CMA Doubles AWS Spend While Investigating the Hyperscaler

U.K. regulator CMA is investigating AWS for anticompetitive practices.

Christine Horton, Contributing Editor

May 14, 2024

2 Min Read
CMA spending big on AWS and investigating it

The U.K.’s Competition and Markets Authority (CMA) is set to double its cloud spend with AWS over the next 36 months. This is despite the regulator currently investigating AWS for anticompetitive practices.

The CMA announced last October a formal antitrust investigation into AWS and Microsoft. It followed an investigation by Ofcom that uncovered evidence of anticompetitive behaviour by both firms.

Ofcom accused the cloud giants of stifling innovation within the £15 billion (U.S. $16.9 billion) U.K. cloud market. It said it had “identified features and practices that make it more difficult for customers to switch and use multiple cloud suppliers.”

Yet under the terms of the U.K.’s One Government Value Agreement 2.0 (OGVA), public sector IT buyers, like the CMA, take advantage of discounted prices from public cloud providers like AWS.

The CMA’s latest three-year deal with AWS is valued at approximately £437,000 (U.S. $550,000). This is more than double the value of the previous cloud agreement the pair had in place, which was valued at a little more than £191,000 (U.S. $240,000).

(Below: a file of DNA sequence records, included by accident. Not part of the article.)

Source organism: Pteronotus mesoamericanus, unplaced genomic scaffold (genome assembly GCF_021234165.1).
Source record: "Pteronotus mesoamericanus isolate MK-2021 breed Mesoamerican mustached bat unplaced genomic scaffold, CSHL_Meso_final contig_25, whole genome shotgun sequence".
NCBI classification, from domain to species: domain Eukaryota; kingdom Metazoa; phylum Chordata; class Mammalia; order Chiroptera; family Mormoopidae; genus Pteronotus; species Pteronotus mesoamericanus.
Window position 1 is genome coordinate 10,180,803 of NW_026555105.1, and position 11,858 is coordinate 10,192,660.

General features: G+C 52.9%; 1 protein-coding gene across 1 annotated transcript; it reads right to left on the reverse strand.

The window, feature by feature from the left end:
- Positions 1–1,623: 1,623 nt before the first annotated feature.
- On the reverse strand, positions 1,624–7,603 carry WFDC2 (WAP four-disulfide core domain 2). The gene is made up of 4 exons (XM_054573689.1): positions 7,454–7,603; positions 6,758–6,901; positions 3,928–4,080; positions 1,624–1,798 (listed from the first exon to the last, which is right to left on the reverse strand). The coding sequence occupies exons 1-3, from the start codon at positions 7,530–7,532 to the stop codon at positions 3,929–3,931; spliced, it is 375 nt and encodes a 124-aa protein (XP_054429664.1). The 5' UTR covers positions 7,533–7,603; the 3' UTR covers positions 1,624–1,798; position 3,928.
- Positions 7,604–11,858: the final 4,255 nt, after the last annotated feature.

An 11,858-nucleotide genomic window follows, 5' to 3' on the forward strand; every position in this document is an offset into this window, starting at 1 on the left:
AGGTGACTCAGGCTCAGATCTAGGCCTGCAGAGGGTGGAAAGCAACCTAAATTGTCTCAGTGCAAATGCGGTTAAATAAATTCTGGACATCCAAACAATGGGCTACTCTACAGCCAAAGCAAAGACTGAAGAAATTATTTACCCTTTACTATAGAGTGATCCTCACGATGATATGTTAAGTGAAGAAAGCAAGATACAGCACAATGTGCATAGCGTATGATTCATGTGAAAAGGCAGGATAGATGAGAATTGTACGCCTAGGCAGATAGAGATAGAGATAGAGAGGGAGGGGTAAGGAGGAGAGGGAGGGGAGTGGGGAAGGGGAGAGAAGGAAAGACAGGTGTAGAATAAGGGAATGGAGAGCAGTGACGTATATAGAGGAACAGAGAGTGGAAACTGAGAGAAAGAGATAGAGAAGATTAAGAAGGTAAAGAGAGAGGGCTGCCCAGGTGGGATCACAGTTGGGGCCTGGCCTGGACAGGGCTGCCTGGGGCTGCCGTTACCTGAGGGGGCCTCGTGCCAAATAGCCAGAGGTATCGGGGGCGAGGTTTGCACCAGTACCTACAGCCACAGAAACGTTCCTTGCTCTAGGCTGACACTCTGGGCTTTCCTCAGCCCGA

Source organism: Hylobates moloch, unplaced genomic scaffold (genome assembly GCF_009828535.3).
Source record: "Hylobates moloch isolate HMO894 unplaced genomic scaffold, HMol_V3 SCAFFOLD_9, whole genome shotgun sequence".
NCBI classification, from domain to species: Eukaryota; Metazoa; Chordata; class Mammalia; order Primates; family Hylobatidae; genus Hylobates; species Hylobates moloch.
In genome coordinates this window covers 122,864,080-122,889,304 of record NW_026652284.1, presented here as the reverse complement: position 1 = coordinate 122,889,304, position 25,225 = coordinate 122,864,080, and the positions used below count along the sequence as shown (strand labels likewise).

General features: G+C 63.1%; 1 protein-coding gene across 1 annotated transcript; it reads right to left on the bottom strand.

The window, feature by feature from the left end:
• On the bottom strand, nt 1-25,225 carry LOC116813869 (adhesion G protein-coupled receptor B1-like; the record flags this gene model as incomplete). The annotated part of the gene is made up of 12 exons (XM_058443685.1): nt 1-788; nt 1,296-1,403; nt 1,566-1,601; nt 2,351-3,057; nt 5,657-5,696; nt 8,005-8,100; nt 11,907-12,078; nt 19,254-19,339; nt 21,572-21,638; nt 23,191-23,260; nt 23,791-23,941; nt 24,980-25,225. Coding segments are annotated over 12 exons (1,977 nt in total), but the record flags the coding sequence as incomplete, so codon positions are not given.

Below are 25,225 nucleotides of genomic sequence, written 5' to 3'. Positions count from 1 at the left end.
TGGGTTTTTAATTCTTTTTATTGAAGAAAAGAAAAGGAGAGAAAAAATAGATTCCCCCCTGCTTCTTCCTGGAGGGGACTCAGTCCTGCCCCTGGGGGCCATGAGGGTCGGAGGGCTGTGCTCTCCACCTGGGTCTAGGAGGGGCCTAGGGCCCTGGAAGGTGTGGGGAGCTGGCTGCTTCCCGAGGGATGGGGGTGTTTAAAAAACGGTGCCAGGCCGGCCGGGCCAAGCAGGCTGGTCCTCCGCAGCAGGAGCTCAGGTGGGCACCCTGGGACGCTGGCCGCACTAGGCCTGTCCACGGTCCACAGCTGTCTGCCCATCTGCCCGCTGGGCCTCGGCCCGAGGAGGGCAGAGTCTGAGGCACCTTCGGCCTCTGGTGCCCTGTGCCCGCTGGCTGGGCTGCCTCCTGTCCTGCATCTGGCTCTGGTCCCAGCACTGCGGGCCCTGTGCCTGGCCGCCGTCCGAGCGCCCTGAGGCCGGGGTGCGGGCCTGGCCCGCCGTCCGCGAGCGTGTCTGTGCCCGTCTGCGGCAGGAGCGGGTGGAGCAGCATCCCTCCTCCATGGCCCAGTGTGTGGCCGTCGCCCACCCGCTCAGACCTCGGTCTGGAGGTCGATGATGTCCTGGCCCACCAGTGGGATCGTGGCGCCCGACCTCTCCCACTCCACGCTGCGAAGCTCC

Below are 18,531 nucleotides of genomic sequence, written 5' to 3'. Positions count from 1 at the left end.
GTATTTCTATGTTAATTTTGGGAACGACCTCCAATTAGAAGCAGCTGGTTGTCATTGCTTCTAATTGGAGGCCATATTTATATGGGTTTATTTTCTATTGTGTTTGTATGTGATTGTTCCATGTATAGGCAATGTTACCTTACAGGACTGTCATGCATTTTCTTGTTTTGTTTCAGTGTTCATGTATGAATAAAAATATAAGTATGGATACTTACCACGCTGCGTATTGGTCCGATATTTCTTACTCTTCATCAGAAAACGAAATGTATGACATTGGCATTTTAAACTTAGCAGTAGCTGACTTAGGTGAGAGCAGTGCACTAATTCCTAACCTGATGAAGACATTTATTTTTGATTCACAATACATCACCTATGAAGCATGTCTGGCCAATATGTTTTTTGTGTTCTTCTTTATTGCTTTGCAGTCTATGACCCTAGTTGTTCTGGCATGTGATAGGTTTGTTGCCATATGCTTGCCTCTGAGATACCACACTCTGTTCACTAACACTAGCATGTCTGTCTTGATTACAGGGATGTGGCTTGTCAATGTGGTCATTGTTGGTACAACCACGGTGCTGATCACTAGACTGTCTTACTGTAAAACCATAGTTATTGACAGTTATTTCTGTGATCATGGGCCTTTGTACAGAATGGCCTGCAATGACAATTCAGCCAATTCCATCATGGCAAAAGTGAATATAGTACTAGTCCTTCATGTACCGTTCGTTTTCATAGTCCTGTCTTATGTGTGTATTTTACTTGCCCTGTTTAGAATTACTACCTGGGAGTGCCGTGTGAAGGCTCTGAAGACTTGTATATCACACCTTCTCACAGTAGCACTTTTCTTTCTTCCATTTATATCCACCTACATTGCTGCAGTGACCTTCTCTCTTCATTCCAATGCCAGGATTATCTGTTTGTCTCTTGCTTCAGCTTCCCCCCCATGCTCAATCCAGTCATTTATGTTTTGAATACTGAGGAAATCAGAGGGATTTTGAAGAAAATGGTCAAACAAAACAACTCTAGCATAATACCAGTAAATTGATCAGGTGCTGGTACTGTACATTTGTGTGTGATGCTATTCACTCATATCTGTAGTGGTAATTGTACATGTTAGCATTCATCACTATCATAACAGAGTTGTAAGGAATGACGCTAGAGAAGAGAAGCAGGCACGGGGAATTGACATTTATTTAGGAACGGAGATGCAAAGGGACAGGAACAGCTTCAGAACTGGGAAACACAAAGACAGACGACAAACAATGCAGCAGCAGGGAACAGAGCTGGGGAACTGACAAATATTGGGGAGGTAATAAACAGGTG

CMA and AWS: A Conflict of Interest?

AWS’ cloud rivals suggest a conflict of interest between the CMA and AWS.

The decision by CMA to renew its AWS contract was branded “a great disappointment” by the CEO of U.K. cloud provider Civo.

Related:AWS CEO Adam Selipsky Stepping Down, Successor Named

Civo's Mark Boost

“We would expect greater awareness from the CMA on the message this sends to those eagerly awaiting its review,” said Mark Boost. “With the U.K. approaching the election, we need to think hard about the direction we want to take with cloud. Regulators, governments and businesses should be free to decide their own technological destiny, and not be limited by the obscure billing and convoluted services that the Big Tech brands in Silicon Valley offer. Whoever is in No. 10 [Downing Street] this time next year needs to address this as an urgent priority.”

AWS has previously said regulatory intervention was “unwarranted, and could lead to significant unintended harm to customers and competition.”

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About the Author(s)

Christine Horton

Contributing Editor, Channel Futures

Christine Horton writes about all kinds of technology from a business perspective. Specializing in the IT sales channel, she is a former editor and now regular contributor to leading channel and business publications. She has a particular focus on EMEA for Channel Futures.

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